The late Dr. Martin Luther King, Jr. once said, in part, "everybody can be great...because anybody can serve.” It’s one of the many great tenets which embody the life and legacy of Dr. King – and one adopted by Turner Business Resource Groups (BRG) – being of service to employees. In early December, Turner Diversity and Inclusion hosted the second annual Business Resource Group and Inclusion Leadership Summit and Awards. The event, held at The Center for Civil and Human Rights in Atlanta, brought together Turner BRGs and the executive committee to identify key initiatives for 2019 and to formally recognize how BRGs have propelled Turner’s business forward.
During the summit, Turner recognized the hard work and dedication of these groups with the first-ever Diversity & Inclusion Impact Awards. Winners of the awards exemplify remarkable commitment to diversity and help grow a culture of inclusion that supports Turner’s overarching diversity and inclusion goals in the areas of workforce, marketplace, and community. Check out the winners below:
- Black Professionals at Turner, New York won the People & Culture Visionaries Award after commissioning a custom banner for Black History Month, which hung in the Time Warner Center lobby. The banner was the shape of the United States, but created through names, places, and phrases that aligned to Black History Month.
- Tracy Barash and Valerie Immele won the Employee Development Initiative of the Year Award. The women worked tirelessly to develop a peer-to-peer mentoring program for women at the VP level or higher. No program of this type has operated at Turner, thus creating an opportunity to support women at this level on a broad basis.
- Turner Parents, Atlanta took home the Most Innovative Business Activations Award. This group partnered with Cartoon Network and Boomerang’s research teams to host a day of testing on the Boom OTT app and CN Games with Turner parents and their children.
- Turner Disability Group, Atlanta received the Top Recruiting Initiative Award. The BRG increased attendance in the Bender Virtual Career Fair for people with disabilities by 34% and hosted and partnered with the Georgia Tech Excel Program for students with intellectual and developmental disabilities. Plus, they onboarded Ultra Testing, a firm that provides highly flexible, high quality software testing services for individuals on the Autism spectrum – a potential pilot is in the works with GTO.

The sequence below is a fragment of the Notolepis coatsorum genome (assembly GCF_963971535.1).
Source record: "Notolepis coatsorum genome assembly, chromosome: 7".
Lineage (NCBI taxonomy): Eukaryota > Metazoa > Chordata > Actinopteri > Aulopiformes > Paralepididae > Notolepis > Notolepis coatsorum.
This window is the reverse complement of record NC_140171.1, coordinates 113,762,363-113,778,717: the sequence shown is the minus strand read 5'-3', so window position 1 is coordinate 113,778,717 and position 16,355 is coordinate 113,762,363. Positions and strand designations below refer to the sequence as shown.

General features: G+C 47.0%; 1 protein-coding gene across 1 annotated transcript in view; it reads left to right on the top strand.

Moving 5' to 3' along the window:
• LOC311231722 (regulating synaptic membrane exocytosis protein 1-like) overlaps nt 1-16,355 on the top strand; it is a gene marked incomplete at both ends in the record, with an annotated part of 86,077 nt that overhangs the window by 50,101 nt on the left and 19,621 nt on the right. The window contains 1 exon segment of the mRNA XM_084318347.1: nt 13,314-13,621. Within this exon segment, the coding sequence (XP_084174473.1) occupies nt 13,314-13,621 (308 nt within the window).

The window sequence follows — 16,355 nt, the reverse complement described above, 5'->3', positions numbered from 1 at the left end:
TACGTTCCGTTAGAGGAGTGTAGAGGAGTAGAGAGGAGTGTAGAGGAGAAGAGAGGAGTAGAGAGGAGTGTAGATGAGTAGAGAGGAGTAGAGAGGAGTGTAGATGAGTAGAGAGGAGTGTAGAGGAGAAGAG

- TurnOut New York won the Philanthropic Spirit Award. This chapter hosted a screening and panel discussion of the documentary “Trans Military,” which explored the issue of transgender people serving in the United States military.
- Eric Needham and Alfredo Claro won the Philanthropic Spirit Award for TurnOut Atlanta. In 2018, Turner became the title sponsor of Out on Film through the work of TurnOut. Needham and Claro worked tirelessly programming, planning, and executing what has been referred to as one of the best events for the non-profit group.
Attendees of the summit were also treated to a keynote address from DeRay Mckesson, civil rights activist and organizer of Black Lives Matter and Campaign Zero – a ten-point policy plan for police reform in the United States. McKesson shared his learnings on what it means to be a grassroots organization that significantly impacts systemic headwinds and how Turner’s BRGs can leverage his insights.
Jennifer Coleman, manager – Business Administration and Turner Uno Chair, New York said his presentation had a huge effect on her.
“I find myself bringing him up in many conversations. I took away that there are many on-ramps to the work of social justice, equity, and creating inclusive environments. This really struck me as a key factor in bringing people along in the journey for increased diversity and inclusion and really the only way to bring us past tolerance and acceptance and into true celebration of differences.”
Sarah Colley, VP and Associate General Counsel and Turner Women co-chair, Atlanta, also left the summit with powerful advice from Mckesson.
“One of the most impactful statements to me was his advice to understand the limits of empathy. It was revelatory to hear him articulate that empathy cannot be the only lever in ally-ship and changing behavior because it’s only effective if the people can see themselves in the other group’s position and the power dynamic is shared.”
McKesson’s speech was reminiscent of another one of Dr. King’s quotes: “We must live together as brothers or perish together as fools.” We’re confident the Turner BRGs will continue their commitment to work together for the better of our employees.
To find more information on Turner’s commitment to diversity and inclusion, visit: www.turner.com/diversity.